The early works of Waterhouse were of a classical style and were heavily influenced by artists such as Leighton and Alma-Tadema. He made several trips to Italy where he found inspiration for his paintings and began to produce large canvases using classical compositions and the Pre-Raphaelite concepts of beautiful women who were ultimately tragic or powerful.
He was active several decades after the break-up of the Pre-Raphaelite Brotherhood, which had seen its heyday in the mid-nineteenth century, leading him to be known as "the modern Pre-Raphaelite". Borrowing stylistic influences not only from the earlier Pre-Raphaelites but also from his contemporaries, the Impressionists, his artworks were known for their depictions of women from both ancient Greek mythology and Arthurian legend.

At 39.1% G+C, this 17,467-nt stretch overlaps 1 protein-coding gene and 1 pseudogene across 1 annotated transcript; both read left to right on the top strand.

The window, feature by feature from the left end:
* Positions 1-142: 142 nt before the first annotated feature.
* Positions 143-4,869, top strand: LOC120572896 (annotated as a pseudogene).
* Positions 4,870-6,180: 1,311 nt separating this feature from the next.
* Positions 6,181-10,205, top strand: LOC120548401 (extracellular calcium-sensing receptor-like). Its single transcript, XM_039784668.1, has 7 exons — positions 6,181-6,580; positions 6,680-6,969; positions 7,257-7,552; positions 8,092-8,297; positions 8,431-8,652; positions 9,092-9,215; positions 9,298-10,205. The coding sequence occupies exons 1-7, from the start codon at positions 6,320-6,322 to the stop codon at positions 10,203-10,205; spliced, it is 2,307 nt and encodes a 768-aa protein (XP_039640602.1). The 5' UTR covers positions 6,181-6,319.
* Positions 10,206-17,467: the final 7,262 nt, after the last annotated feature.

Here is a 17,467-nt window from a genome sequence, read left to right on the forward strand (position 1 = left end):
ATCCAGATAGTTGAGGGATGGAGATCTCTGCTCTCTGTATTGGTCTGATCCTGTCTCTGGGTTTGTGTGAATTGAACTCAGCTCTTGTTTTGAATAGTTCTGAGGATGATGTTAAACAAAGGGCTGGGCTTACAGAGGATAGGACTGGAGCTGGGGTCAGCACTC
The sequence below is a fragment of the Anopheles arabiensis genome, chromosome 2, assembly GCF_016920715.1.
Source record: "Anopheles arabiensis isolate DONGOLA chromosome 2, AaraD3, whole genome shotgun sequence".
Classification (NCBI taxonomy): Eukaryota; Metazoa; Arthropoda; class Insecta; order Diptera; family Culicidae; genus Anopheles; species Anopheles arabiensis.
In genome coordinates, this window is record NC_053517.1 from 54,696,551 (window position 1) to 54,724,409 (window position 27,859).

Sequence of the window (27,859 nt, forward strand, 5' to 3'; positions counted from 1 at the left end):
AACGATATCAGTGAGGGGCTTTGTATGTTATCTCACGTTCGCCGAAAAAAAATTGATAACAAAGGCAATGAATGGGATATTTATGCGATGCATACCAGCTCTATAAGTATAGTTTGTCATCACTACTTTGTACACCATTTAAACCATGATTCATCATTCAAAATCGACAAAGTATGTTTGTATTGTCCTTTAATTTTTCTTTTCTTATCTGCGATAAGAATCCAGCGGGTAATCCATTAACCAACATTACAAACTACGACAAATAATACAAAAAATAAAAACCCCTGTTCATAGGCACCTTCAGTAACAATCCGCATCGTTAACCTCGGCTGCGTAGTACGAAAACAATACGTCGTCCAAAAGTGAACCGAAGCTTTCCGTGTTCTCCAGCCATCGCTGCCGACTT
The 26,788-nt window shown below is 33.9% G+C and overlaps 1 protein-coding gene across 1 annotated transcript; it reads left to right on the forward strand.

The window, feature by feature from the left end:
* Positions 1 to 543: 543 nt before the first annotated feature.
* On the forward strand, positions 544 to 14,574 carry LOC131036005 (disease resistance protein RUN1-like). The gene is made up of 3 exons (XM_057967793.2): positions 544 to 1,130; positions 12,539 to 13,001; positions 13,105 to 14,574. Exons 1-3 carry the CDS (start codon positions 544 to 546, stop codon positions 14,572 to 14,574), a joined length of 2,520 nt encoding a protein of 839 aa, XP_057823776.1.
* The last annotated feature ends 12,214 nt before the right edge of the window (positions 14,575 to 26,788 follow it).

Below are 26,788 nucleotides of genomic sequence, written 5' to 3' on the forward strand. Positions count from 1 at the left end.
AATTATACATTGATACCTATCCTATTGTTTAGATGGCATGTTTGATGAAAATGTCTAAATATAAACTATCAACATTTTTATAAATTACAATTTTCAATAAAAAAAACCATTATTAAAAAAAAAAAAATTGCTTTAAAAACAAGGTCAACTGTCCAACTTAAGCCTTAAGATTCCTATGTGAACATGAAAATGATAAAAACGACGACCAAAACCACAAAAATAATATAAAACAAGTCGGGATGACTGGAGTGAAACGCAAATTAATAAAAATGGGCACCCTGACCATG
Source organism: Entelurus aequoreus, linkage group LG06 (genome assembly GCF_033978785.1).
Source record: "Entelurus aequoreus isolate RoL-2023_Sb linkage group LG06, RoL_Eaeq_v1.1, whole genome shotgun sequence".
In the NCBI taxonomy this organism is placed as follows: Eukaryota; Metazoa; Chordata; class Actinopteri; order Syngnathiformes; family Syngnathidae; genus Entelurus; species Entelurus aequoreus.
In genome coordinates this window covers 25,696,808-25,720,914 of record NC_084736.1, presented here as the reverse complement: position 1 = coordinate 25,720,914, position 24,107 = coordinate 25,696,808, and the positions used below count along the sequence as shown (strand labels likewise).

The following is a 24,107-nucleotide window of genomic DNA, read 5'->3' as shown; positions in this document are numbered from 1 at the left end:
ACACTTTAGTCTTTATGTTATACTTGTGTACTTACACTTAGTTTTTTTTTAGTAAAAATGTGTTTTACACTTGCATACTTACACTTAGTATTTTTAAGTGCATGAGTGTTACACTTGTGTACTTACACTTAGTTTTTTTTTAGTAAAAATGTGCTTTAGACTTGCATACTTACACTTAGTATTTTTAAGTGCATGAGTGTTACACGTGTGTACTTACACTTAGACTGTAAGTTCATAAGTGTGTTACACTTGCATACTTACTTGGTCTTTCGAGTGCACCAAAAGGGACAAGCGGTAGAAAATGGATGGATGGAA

Waterhouse painted two versions of Gather Ye Rosebuds; this, the first version of 1908, was inspired by the 17th century poem "To the Virgins, to Make Much of Time" by Robert Herrick which begins: Gather ye rosebuds while ye may, Old Time is still a-flying; And this same flower that smiles today, Tomorrow will be dying.
he above text appears on the back of the card HC-835: card size 7" x 5" (178mm x 127mm)